‘Fair’ and ‘reasonable’ royalties can be viewed as a Venn diagram.
It is self-evident that the value of a technology depends upon its application. For example, a mobile wireless technology can be incorporated in a vending machine to occasionally report stock levels. The same technology can be featured within a self-driving car. In the former, the technology is used occasionally and provides a moderate benefit to the vending machine owner. In the car, the same technology is used continuously and is responsible for mission-critical and safety features that benefit consumers, manufacturers, and society at large. Connectivity adds far more value to the self-driving cars than to vending machines.
The flexibility of such variable, value-based pricing lies at the heart of open standardisation. If technology innovators were obliged to charge the same price for patented technologies based on the value they bring to a self-driving car, then other implementer products like vending machines would be unattractively priced. This could potentially impact the broad deployment of the standard in some IoT segments.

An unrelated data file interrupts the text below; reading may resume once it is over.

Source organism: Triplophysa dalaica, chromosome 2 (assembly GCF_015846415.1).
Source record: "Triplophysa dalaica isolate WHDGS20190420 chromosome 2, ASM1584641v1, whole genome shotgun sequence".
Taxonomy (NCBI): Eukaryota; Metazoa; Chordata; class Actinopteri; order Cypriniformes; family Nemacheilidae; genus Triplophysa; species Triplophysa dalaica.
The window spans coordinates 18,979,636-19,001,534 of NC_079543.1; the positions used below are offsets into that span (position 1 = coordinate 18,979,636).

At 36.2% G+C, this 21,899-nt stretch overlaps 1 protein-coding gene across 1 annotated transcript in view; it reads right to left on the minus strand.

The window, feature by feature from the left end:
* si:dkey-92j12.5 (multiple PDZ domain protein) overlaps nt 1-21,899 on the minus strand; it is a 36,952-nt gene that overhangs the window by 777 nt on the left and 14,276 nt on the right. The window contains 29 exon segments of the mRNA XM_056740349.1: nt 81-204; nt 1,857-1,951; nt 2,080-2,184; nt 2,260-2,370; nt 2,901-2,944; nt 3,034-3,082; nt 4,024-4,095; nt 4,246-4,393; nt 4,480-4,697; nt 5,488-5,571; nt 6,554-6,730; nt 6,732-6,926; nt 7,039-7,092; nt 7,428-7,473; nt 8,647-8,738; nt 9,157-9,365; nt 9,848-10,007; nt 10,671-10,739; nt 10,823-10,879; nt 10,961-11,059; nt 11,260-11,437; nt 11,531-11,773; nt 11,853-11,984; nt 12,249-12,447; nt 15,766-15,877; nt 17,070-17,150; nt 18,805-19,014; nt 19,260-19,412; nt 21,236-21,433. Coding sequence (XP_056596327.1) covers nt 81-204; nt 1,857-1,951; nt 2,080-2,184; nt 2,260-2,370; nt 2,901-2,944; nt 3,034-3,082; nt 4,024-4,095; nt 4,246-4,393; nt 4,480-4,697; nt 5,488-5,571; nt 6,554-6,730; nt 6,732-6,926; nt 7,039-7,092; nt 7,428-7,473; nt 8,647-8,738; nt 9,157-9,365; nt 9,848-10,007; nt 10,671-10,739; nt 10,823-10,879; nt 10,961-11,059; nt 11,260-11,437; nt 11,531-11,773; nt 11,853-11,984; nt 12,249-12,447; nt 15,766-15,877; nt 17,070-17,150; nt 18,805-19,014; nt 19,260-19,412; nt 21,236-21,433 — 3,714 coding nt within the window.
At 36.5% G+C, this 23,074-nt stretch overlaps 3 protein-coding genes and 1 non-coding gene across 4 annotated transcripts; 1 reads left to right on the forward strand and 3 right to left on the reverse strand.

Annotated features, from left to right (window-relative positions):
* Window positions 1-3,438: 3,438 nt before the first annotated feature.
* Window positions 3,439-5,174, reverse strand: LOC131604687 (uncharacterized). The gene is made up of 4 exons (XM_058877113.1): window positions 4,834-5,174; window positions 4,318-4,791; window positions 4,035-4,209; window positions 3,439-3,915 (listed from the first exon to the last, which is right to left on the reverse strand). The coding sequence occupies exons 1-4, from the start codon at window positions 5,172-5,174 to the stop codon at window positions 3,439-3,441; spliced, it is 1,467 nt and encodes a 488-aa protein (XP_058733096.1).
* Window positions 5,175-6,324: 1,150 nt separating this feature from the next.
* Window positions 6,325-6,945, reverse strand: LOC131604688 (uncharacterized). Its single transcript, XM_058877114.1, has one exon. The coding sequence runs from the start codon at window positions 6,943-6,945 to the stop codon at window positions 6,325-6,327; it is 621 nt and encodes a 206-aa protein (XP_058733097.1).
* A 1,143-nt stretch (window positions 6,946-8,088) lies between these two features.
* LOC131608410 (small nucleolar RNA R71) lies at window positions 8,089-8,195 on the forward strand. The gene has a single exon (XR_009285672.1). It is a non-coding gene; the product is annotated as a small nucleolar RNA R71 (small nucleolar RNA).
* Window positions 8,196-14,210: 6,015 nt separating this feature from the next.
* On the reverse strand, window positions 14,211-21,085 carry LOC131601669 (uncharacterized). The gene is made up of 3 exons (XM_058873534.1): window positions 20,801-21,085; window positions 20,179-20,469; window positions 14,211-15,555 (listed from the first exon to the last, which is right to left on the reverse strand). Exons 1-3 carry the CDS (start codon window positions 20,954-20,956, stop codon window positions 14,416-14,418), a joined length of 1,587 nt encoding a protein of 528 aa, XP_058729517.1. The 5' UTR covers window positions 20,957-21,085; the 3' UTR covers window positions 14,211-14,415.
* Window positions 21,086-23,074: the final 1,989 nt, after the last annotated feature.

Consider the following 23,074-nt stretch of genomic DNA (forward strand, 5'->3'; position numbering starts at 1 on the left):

Alternatively, if SEP holders had to charge the same price based on the value of a patent in a vending machine, licence revenue from self-driving cars would decrease, providing less incentive to invest in standards and R&D. Billions of euros are needed to develop the next generation of wireless standards technologies in a 5G and IoT world. These investments won’t be possible if licence fees are limited to the value that connectivity provides to vending machines.
A value-based pricing approach ensures broad access to standardised technologies while simultaneously allowing for robust investments in R&D. This is a foundational element of open standards.